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Prog Growth Factor Res. 1992;4(4):355-68.

Natural killer cell stimulatory factor (NKSF) or interleukin-12 is a key regulator of immune response and inflammation.

Author information

1
Wistar Institute, Philadelphia, PA 19104.

Abstract

Natural Killer cell Stimulatory Factor (NKSF) or interleukin-12 (IL-12) is a heterodimeric cytokine of 70 kDa formed by a heavy chain of 40 kDa (p40) and a light chain of 35 kDa (p35). Although it was originally identified and purified from the supernatant of Epstein-Barr virus-transformed B cell lines, it has been shown that among peripheral blood cells NKSF/IL-12 is predominantly produced by monocytes, with lower production by B cells and other accessory cells. The most powerful inducers of NKSF/IL-12 production are bacteria, bacterial products and parasites. In addition to the biologically active p70 heterodimer, the cells producing NKSF/IL-12 also secrete a large excess of monomeric p40, a molecule with no demonstrable biological activity. NKSF/IL-12 is active on T lymphocytes and NK cells on which it induces production of lymphokines, enhancement of cytotoxic activity and mitogenic effects. NKSF/IL-12 induces T and NK cells to produce IFN-gamma and synergizes with other IFN-gamma inducers in this effect. In vitro, and probably in vivo, NKSF/IL-12 is required for optimal IFN-gamma production. When human lymphocytes are stimulated with antigens in vitro, addition of exogenous NKSF/IL-12 to the culture induces differentiation of T helper type 1 (Th1) cells, whereas neutralization of endogenous NKSF/IL-12 with antibodies favors differentiation of Th2 cells. IFN-gamma, a product of Th1 cells, enhances NKSF/IL-12 production by mononuclear cells, whereas IL-10 and IL-4, products of Th2 cells, efficiently inhibit it. Therefore, NKSF/IL-12 appears to be an important inducer of Th1 responses produced by accessory cells during early antigenic stimulation and its production is regulated by a positive feedback mechanism mediated by Th1 cells through IFN-gamma and a negative one by Th2 cells through IL-10 and IL-4. The balance of IL-12 production versus IL-10 and IL-4 production early during an immune response might therefore be instrumental in determining Th1-type versus Th2-type immune responses. Because of this potential role of IL-12 during immune responses, our results demonstrating the impaired ability of HIV seropositive patients to produce NKSF/IL-12 in response to bacterial stimulation suggest that this defect in NKSF/IL-12 production might be a factor contributing to their immune depression.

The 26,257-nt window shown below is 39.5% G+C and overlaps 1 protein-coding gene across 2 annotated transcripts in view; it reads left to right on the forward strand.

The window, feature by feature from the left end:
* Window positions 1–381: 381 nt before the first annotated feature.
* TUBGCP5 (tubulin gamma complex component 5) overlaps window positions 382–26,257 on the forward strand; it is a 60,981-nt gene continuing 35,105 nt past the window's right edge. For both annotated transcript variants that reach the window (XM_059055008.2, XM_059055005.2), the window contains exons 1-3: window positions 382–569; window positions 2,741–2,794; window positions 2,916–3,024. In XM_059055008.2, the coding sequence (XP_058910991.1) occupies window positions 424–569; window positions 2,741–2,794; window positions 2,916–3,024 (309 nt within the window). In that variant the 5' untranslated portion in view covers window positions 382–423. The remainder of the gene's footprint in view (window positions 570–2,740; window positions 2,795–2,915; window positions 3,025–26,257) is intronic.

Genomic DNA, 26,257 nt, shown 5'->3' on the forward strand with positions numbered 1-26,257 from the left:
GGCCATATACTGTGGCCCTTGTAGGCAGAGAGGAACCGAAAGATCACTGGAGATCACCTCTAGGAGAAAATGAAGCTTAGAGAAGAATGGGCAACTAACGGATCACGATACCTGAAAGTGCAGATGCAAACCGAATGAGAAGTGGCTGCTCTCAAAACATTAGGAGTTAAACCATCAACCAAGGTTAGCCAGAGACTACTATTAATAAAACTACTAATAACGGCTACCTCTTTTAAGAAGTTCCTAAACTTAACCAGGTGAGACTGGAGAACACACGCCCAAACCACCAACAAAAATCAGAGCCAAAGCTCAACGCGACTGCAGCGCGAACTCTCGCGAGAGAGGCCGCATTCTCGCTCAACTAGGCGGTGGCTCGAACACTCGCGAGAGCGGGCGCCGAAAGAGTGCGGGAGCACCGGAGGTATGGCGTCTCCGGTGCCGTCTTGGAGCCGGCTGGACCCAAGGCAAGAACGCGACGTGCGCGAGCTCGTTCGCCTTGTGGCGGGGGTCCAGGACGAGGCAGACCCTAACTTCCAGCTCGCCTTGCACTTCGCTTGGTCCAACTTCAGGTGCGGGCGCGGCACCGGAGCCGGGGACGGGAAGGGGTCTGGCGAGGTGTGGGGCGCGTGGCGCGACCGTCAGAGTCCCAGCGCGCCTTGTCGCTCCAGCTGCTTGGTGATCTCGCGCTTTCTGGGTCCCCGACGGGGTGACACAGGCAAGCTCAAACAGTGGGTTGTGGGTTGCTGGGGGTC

PMID:
1364096
[Indexed for MEDLINE]

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